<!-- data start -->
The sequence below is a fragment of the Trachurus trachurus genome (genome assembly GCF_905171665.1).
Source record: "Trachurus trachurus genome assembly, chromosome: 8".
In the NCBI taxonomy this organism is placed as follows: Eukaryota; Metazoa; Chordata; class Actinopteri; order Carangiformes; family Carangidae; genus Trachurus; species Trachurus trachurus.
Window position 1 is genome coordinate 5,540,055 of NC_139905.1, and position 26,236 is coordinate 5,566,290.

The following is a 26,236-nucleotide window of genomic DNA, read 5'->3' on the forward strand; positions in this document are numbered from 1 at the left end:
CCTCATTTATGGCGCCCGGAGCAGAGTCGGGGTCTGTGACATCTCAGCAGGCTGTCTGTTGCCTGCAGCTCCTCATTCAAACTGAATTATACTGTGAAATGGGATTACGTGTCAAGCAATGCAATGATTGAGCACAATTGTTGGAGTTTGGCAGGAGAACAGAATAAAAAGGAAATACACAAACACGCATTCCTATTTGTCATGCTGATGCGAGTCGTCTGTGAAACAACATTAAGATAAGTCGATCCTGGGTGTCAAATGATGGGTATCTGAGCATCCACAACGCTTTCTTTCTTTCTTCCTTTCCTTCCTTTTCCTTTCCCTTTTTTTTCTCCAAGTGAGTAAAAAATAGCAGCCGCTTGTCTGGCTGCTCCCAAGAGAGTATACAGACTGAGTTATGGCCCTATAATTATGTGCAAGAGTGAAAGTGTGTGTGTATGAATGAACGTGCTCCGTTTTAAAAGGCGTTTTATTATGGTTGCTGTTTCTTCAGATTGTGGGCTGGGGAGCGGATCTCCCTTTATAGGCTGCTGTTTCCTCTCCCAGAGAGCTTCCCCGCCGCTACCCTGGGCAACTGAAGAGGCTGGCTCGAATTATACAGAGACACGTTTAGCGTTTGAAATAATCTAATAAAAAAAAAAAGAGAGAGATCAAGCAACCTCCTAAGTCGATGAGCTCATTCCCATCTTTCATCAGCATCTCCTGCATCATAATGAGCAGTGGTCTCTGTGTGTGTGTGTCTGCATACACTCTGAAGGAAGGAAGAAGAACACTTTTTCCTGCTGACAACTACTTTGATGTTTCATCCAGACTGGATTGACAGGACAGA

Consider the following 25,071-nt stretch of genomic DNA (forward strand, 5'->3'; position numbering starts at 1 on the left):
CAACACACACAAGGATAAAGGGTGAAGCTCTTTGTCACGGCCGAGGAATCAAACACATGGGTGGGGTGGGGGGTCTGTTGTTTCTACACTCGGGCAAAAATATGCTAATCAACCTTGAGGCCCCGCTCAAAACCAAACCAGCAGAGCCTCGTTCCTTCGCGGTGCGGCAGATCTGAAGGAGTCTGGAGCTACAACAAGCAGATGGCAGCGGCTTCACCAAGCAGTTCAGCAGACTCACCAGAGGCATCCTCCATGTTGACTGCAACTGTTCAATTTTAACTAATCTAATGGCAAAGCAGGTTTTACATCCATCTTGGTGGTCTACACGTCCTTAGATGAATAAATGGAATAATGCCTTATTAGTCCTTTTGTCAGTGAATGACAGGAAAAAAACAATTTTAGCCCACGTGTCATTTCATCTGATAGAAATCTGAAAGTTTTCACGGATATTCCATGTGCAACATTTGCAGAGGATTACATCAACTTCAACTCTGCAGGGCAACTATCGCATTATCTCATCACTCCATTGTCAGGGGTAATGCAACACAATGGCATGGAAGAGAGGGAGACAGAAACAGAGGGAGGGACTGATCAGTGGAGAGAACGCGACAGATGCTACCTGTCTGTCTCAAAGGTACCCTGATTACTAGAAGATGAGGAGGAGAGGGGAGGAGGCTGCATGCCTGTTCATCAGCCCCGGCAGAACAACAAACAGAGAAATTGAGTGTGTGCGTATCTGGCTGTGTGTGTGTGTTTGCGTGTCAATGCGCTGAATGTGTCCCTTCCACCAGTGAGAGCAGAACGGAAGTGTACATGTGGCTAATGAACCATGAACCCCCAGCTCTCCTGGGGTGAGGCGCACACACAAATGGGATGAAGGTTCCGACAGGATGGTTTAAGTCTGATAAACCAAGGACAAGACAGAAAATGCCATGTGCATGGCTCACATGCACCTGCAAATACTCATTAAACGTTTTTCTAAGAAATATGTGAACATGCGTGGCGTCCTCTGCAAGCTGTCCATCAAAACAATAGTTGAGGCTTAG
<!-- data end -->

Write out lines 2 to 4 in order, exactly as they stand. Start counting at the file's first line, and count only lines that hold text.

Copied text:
Source record: "Trachurus trachurus genome assembly, chromosome: 8".
In the NCBI taxonomy this organism is placed as follows: Eukaryota; Metazoa; Chordata; class Actinopteri; order Carangiformes; family Carangidae; genus Trachurus; species Trachurus trachurus.
Window position 1 is genome coordinate 5,540,055 of NC_139905.1, and position 26,236 is coordinate 5,566,290.